Lessons for Change From the Deaf President Now Protest

Have you ever wanted to make a change? Maybe you would like to improve your child’s school? Change something in the community or even the government? This month we remember one group who made a huge difference at Gallaudet. They also changed the Deaf community as a whole, forever.

The Deaf President Now (DPN) protest was a huge success. It is taught in every beginning ASL course and any class on Deaf History and Culture. Again and again we tell the story of DPN. The pride and joy that was felt on the day that a Deaf president was sworn into the office of President at Gallaudet University is still felt every time it is told.

Why do we feel such joy?

Could it be because a group of ordinary people (people like us) were able to do something amazing in the face of opposition by those who were in power?

Was it because they made real change happen?

Is there something that YOU want to accomplish that you feel is impossible?

Is there something that you want to change that affects you and your life?

I know there is!

What made the DPN protest so successful?

What can WE learn today and apply to our own challenges we are facing?

On the Gallaudet website there is an article that lists some ideas as to why the DPN protest succeeded so completely and so quickly. I’d like to take a quick look at some of these factors and how they can work in our lives to move us forward to success in any organization and against any challenge.

  1. They had a TEAM. In the DPN movement there was a huge number of community members involved. They included deaf and hearing students, faculty, staff, and alumni.
  2. The DPN Team used examples. The protesters looked to the past at what had worked in their time to overcome similar issues of oppression. Then they used similar strategies. Since 1989 many things have changed in the way that political battles are fought. It is a good idea to look to recent history and current political methods for good examples. The best way to move forward in a fight against oppression in the political world often changes.
  3. A PLAN:
    • The group of protesters had clearly defined goals. Their approach was focused and direct.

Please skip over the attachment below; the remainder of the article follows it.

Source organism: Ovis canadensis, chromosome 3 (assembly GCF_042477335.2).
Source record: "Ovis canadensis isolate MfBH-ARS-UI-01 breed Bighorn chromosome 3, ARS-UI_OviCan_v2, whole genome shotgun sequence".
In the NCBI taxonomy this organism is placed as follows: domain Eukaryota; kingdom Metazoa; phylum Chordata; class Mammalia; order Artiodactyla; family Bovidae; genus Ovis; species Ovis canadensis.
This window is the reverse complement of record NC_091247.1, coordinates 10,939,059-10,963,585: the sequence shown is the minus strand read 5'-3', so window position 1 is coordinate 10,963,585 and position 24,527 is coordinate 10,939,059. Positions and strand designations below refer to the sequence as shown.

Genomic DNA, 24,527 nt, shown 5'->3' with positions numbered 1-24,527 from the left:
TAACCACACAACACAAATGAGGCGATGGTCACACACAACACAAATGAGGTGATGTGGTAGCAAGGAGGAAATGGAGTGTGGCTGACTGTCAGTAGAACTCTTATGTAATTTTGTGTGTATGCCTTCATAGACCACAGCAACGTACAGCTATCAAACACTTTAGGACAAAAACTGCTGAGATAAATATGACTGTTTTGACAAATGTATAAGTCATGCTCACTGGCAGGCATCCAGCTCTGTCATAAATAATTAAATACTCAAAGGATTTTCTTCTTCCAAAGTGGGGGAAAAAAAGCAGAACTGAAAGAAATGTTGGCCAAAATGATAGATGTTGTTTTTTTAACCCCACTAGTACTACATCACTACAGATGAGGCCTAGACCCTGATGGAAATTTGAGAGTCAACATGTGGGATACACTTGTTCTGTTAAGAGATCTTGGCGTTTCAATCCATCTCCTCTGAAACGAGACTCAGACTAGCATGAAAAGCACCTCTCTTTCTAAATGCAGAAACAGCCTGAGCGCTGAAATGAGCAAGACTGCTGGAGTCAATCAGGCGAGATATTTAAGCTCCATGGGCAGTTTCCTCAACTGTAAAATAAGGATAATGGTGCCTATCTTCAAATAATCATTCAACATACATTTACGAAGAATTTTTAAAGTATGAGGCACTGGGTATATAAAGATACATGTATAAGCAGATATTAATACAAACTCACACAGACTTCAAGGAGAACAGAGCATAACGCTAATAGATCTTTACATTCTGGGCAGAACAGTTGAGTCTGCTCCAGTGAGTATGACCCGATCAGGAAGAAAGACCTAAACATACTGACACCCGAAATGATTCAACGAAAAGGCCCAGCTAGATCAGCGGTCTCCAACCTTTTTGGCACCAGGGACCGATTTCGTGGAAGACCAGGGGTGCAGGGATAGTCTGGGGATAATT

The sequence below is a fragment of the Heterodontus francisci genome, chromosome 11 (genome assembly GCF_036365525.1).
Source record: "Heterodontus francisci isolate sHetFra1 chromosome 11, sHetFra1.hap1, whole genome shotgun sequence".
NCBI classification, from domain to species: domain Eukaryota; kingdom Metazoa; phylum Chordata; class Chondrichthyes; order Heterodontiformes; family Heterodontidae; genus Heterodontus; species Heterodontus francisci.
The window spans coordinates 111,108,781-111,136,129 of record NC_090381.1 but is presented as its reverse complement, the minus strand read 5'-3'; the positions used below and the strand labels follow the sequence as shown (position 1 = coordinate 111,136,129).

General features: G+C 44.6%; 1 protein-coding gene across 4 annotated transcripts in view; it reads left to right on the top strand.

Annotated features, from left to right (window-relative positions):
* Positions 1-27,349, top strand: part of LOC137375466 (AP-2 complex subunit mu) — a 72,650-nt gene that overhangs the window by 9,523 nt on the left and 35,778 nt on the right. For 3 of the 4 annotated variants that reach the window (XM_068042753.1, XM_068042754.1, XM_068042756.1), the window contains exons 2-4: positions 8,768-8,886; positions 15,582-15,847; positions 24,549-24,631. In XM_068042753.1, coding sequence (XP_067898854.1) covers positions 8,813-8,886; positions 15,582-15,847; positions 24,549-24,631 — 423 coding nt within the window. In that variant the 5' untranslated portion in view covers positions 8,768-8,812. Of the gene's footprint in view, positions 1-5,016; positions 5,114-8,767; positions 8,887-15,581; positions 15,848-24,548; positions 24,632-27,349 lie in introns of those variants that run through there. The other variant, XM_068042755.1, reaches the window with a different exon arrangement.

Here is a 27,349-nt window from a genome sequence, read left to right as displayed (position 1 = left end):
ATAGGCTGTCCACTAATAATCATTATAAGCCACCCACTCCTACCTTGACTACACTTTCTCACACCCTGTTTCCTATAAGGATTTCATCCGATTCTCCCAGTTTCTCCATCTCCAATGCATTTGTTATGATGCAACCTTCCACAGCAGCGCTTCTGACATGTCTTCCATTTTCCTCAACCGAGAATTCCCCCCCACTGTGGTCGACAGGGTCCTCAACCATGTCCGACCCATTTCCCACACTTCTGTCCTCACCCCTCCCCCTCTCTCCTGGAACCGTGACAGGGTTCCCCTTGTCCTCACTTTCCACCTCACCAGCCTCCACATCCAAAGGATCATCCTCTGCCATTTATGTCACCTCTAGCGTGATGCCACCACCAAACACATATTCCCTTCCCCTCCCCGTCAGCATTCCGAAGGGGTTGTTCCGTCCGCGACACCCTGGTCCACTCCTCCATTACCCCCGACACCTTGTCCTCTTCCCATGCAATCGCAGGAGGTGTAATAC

• Talking to the right people: the DPN protesters focused on communicating with the Board of Trustees. These were the people that could take action on the demands they were making.
    • The protest leaders were incredibly organized. They began the groundwork for their movement months before the actual protest, got the media interested early, and once the protest started, formed an organizing committee and control center.” (The Week of DPN, Epilogue)
  4. Legal, ethical, moral: The protest was non-violent. In almost every way, the protesters respected the law. No one was injured and minimal property damaged.
  5. Use your strengths! The students who became leaders through this protest were able to clearly present their case to others and address an audience. They were intelligent and able to present a strong argument.

What does this mean for you?

When you look to make a change in your life, in an organization, or in government, these are great tips to follow! This is how DPN was successful.

First, decide what you want to change. Then, get a team. Using examples from others who have succeeded, make a plan. Finally, stay on target and keep it legal, ethical and moral! Use the strengths that YOU have! This is how we can change our world.

Reference: The Week of DPN, Epilogue – from Gallaudet.edu  http://www.gallaudet.edu/about/history-and-traditions/deaf-president-now/the-issues/the-week-of-dpn

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